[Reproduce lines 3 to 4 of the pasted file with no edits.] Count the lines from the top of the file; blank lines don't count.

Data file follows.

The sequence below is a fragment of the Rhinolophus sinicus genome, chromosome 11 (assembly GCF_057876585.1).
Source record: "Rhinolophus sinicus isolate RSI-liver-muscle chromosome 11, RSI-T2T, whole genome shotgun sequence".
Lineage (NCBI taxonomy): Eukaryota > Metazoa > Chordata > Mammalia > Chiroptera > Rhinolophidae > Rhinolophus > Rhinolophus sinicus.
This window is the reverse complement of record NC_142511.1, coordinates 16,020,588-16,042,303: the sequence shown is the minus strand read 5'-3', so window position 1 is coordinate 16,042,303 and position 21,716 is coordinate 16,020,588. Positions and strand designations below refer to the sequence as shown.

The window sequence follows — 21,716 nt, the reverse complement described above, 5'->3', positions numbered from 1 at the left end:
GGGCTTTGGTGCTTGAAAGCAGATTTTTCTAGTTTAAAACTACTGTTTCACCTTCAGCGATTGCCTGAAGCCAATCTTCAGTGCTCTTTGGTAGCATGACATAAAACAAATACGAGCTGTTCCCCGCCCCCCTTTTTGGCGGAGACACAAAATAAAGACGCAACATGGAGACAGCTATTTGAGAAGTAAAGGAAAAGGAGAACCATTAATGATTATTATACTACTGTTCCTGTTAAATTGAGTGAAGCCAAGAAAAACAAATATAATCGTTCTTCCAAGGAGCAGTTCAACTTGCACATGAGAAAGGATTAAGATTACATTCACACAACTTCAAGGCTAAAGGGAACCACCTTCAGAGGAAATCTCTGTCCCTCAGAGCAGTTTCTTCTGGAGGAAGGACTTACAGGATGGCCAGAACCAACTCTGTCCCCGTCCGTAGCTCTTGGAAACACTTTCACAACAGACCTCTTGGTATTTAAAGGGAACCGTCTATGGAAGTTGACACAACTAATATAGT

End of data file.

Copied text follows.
Lineage (NCBI taxonomy): Eukaryota > Metazoa > Chordata > Mammalia > Chiroptera > Rhinolophidae > Rhinolophus > Rhinolophus sinicus.
This window is the reverse complement of record NC_142511.1, coordinates 16,020,588-16,042,303: the sequence shown is the minus strand read 5'-3', so window position 1 is coordinate 16,042,303 and position 21,716 is coordinate 16,020,588. Positions and strand designations below refer to the sequence as shown.